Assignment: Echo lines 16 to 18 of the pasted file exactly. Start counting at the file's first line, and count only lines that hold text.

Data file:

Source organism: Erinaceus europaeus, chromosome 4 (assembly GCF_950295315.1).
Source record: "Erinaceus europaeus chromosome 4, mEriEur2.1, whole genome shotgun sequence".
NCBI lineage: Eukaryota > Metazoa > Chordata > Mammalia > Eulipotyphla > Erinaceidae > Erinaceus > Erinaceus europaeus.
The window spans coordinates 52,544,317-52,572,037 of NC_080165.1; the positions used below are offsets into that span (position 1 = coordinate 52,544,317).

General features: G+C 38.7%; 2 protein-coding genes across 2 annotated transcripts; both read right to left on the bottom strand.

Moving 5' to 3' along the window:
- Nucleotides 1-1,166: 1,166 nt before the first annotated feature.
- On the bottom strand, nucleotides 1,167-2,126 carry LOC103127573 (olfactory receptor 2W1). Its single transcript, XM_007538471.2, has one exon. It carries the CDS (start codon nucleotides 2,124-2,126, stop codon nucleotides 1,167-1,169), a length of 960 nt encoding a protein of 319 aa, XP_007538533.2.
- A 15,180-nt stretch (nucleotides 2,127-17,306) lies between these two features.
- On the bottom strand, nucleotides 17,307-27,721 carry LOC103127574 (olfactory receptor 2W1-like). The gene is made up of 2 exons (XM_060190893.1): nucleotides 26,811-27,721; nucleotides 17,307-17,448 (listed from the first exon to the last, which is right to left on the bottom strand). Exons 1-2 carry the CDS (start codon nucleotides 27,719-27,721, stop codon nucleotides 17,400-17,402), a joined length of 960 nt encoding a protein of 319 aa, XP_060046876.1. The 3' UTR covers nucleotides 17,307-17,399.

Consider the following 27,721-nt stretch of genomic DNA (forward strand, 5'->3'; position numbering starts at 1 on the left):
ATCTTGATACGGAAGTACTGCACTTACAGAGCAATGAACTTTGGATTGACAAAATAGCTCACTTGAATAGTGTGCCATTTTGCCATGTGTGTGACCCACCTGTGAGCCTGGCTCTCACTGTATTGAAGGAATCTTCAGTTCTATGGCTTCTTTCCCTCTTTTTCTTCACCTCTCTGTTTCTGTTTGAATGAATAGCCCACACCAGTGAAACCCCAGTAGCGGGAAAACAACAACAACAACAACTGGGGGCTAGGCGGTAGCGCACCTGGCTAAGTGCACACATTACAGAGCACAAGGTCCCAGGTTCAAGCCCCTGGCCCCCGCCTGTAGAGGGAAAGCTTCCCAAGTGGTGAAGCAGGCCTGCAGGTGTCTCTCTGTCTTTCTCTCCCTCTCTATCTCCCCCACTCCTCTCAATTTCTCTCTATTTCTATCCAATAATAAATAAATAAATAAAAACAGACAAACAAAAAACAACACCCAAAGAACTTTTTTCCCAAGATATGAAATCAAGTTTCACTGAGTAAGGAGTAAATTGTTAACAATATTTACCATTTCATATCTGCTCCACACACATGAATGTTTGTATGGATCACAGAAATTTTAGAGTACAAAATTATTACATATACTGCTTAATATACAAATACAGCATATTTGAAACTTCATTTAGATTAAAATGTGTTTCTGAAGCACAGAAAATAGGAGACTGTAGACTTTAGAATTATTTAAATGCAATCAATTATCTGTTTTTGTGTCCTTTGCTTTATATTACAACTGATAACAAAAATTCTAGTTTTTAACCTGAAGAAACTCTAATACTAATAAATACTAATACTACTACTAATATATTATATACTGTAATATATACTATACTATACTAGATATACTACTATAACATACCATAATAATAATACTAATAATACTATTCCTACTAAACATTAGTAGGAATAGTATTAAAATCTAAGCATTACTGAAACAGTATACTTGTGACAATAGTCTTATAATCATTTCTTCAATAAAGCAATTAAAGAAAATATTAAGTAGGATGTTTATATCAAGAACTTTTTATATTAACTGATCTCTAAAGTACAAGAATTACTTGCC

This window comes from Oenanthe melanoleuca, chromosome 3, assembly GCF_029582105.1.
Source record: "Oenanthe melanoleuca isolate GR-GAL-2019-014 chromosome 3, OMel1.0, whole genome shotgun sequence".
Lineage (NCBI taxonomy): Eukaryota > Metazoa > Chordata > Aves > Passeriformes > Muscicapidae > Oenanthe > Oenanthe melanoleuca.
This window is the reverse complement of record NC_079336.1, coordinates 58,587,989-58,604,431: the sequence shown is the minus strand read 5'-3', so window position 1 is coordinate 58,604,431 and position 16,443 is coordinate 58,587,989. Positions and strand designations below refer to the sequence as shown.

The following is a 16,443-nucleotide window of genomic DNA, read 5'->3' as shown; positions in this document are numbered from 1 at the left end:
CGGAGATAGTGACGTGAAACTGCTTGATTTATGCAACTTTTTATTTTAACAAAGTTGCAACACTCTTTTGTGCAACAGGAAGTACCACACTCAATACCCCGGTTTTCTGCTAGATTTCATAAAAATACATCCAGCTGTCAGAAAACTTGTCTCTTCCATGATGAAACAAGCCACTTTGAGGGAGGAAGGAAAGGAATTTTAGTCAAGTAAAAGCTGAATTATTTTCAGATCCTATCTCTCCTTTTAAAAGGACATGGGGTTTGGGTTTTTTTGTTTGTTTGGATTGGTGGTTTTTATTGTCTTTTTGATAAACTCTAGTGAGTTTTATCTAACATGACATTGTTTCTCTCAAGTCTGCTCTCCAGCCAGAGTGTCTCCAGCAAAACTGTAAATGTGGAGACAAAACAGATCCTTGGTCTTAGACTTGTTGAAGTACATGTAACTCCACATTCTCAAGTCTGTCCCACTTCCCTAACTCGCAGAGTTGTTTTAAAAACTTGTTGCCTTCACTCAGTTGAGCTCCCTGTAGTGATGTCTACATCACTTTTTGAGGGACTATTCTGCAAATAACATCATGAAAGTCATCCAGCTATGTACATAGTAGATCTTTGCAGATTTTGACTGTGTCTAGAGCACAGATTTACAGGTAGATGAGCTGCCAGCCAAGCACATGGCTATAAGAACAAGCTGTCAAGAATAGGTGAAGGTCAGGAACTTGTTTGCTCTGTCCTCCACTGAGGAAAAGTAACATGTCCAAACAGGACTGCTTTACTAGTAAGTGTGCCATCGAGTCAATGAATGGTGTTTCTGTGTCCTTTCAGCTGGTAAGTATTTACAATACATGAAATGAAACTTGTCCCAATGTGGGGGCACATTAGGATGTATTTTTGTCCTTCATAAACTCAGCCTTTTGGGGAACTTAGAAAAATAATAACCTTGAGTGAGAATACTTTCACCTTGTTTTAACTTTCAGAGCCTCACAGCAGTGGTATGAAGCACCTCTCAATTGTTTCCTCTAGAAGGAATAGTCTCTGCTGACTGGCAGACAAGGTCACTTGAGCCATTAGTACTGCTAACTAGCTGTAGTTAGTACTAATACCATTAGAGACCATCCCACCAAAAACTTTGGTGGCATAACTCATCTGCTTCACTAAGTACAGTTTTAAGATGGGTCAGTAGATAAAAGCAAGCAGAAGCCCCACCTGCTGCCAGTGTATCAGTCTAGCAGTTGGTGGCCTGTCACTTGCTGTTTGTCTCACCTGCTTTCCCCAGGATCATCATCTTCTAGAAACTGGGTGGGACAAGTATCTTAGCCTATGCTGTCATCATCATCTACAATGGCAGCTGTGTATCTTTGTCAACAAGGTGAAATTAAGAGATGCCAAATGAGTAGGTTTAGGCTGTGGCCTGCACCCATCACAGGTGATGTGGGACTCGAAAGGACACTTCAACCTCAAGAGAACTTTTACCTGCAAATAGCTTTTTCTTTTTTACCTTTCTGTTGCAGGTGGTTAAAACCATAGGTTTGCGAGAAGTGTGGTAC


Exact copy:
This window is the reverse complement of record NC_079336.1, coordinates 58,587,989-58,604,431: the sequence shown is the minus strand read 5'-3', so window position 1 is coordinate 58,604,431 and position 16,443 is coordinate 58,587,989. Positions and strand designations below refer to the sequence as shown.

The following is a 16,443-nucleotide window of genomic DNA, read 5'->3' as shown; positions in this document are numbered from 1 at the left end:
CGGAGATAGTGACGTGAAACTGCTTGATTTATGCAACTTTTTATTTTAACAAAGTTGCAACACTCTTTTGTGCAACAGGAAGTACCACACTCAATACCCCGGTTTTCTGCTAGATTTCATAAAAATACATCCAGCTGTCAGAAAACTTGTCTCTTCCATGATGAAACAAGCCACTTTGAGGGAGGAAGGAAAGGAATTTTAGTCAAGTAAAAGCTGAATTATTTTCAGATCCTATCTCTCCTTTTAAAAGGACATGGGGTTTGGGTTTTTTTGTTTGTTTGGATTGGTGGTTTTTATTGTCTTTTTGATAAACTCTAGTGAGTTTTATCTAACATGACATTGTTTCTCTCAAGTCTGCTCTCCAGCCAGAGTGTCTCCAGCAAAACTGTAAATGTGGAGACAAAACAGATCCTTGGTCTTAGACTTGTTGAAGTACATGTAACTCCACATTCTCAAGTCTGTCCCACTTCCCTAACTCGCAGAGTTGTTTTAAAAACTTGTTGCCTTCACTCAGTTGAGCTCCCTGTAGTGATGTCTACATCACTTTTTGAGGGACTATTCTGCAAATAACATCATGAAAGTCATCCAGCTATGTACATAGTAGATCTTTGCAGATTTTGACTGTGTCTAGAGCACAGATTTACAGGTAGATGAGCTGCCAGCCAAGCACATGGCTATAAGAACAAGCTGTCAAGAATAGGTGAAGGTCAGGAACTTGTTTGCTCTGTCCTCCACTGAGGAAAAGTAACATGTCCAAACAGGACTGCTTTACTAGTAAGTGTGCCATCGAGTCAATGAATGGTGTTTCTGTGTCCTTTCAGCTGGTAAGTATTTACAATACATGAAATGAAACTTGTCCCAATGTGGGGGCACATTAGGATGTATTTTTGTCCTTCATAAACTCAGCCTTTTGGGGAACTTAGAAAAATAATAACCTTGAGTGAGAATACTTTCACCTTGTTTTAACTTTCAGAGCCTCACAGCAGTGGTATGAAGCACCTCTCAATTGTTTCCTCTAGAAGGAATAGTCTCTGCTGACTGGCAGACAAGGTCACTTGAGCCATTAGTACTGCTAACTAGCTGTAGTTAGTACTAATACCATTAGAGACCATCCCACCAAAAACTTTGGTGGCATAACTCATCTGCTTCACTAAGTACAGTTTTAAGATGGGTCAGTAGATAAAAGCAAGCAGAAGCCCCACCTGCTGCCAGTGTATCAGTCTAGCAGTTGGTGGCCTGTCACTTGCTGTTTGTCTCACCTGCTTTCCCCAGGATCATCATCTTCTAGAAACTGGGTGGGACAAGTATCTTAGCCTATGCTGTCATCATCATCTACAATGGCAGCTGTGTATCTTTGTCAACAAGGTGAAATTAAGAGATGCCAAATGAGTAGGTTTAGGCTGTGGCCTGCACCCATCACAGGTGATGTGGGACTCGAAAGGACACTTCAACCTCAAGAGAACTTTTACCTGCAAATAGCTTTTTCTTTTTTACCTTTCTGTTGCAGGTGGTTAAAACCATAGGTTTGCGAGAAGTGTGGTAC